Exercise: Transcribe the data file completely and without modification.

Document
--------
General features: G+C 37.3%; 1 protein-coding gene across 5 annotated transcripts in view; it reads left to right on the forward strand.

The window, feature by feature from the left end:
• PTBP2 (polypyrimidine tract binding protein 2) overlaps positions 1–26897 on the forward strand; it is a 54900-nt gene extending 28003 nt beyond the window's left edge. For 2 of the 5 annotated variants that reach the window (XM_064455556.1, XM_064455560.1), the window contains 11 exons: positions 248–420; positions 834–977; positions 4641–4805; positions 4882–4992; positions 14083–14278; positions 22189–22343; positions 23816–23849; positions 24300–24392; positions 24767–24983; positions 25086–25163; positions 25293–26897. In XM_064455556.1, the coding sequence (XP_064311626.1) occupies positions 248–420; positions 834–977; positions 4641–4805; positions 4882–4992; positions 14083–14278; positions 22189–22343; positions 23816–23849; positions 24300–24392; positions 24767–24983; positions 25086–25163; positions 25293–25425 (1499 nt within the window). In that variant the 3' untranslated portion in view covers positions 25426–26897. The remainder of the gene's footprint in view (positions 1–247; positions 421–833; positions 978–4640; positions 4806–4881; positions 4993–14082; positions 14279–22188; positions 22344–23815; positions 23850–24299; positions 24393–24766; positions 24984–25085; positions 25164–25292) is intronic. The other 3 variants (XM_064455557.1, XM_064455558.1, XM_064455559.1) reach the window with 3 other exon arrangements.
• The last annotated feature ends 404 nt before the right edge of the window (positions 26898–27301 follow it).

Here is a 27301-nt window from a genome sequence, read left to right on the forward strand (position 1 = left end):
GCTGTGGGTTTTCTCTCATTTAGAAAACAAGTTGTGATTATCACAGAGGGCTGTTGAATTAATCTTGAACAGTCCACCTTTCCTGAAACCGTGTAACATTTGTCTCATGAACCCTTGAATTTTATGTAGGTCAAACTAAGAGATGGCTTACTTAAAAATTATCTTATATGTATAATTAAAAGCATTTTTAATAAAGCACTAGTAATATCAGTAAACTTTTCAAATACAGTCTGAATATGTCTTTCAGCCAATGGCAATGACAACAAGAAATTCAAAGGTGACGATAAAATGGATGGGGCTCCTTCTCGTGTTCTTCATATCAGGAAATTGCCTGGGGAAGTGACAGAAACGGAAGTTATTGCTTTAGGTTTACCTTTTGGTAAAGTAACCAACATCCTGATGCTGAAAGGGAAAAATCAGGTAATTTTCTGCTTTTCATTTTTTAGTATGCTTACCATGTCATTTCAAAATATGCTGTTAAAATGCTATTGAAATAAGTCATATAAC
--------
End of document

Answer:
General features: G+C 37.3%; 1 protein-coding gene across 5 annotated transcripts in view; it reads left to right on the forward strand.

The window, feature by feature from the left end:
• PTBP2 (polypyrimidine tract binding protein 2) overlaps positions 1–26897 on the forward strand; it is a 54900-nt gene extending 28003 nt beyond the window's left edge. For 2 of the 5 annotated variants that reach the window (XM_064455556.1, XM_064455560.1), the window contains 11 exons: positions 248–420; positions 834–977; positions 4641–4805; positions 4882–4992; positions 14083–14278; positions 22189–22343; positions 23816–23849; positions 24300–24392; positions 24767–24983; positions 25086–25163; positions 25293–26897. In XM_064455556.1, the coding sequence (XP_064311626.1) occupies positions 248–420; positions 834–977; positions 4641–4805; positions 4882–4992; positions 14083–14278; positions 22189–22343; positions 23816–23849; positions 24300–24392; positions 24767–24983; positions 25086–25163; positions 25293–25425 (1499 nt within the window). In that variant the 3' untranslated portion in view covers positions 25426–26897. The remainder of the gene's footprint in view (positions 1–247; positions 421–833; positions 978–4640; positions 4806–4881; positions 4993–14082; positions 14279–22188; positions 22344–23815; positions 23850–24299; positions 24393–24766; positions 24984–25085; positions 25164–25292) is intronic. The other 3 variants (XM_064455557.1, XM_064455558.1, XM_064455559.1) reach the window with 3 other exon arrangements.
• The last annotated feature ends 404 nt before the right edge of the window (positions 26898–27301 follow it).

Here is a 27301-nt window from a genome sequence, read left to right on the forward strand (position 1 = left end):
GCTGTGGGTTTTCTCTCATTTAGAAAACAAGTTGTGATTATCACAGAGGGCTGTTGAATTAATCTTGAACAGTCCACCTTTCCTGAAACCGTGTAACATTTGTCTCATGAACCCTTGAATTTTATGTAGGTCAAACTAAGAGATGGCTTACTTAAAAATTATCTTATATGTATAATTAAAAGCATTTTTAATAAAGCACTAGTAATATCAGTAAACTTTTCAAATACAGTCTGAATATGTCTTTCAGCCAATGGCAATGACAACAAGAAATTCAAAGGTGACGATAAAATGGATGGGGCTCCTTCTCGTGTTCTTCATATCAGGAAATTGCCTGGGGAAGTGACAGAAACGGAAGTTATTGCTTTAGGTTTACCTTTTGGTAAAGTAACCAACATCCTGATGCTGAAAGGGAAAAATCAGGTAATTTTCTGCTTTTCATTTTTTAGTATGCTTACCATGTCATTTCAAAATATGCTGTTAAAATGCTATTGAAATAAGTCATATAAC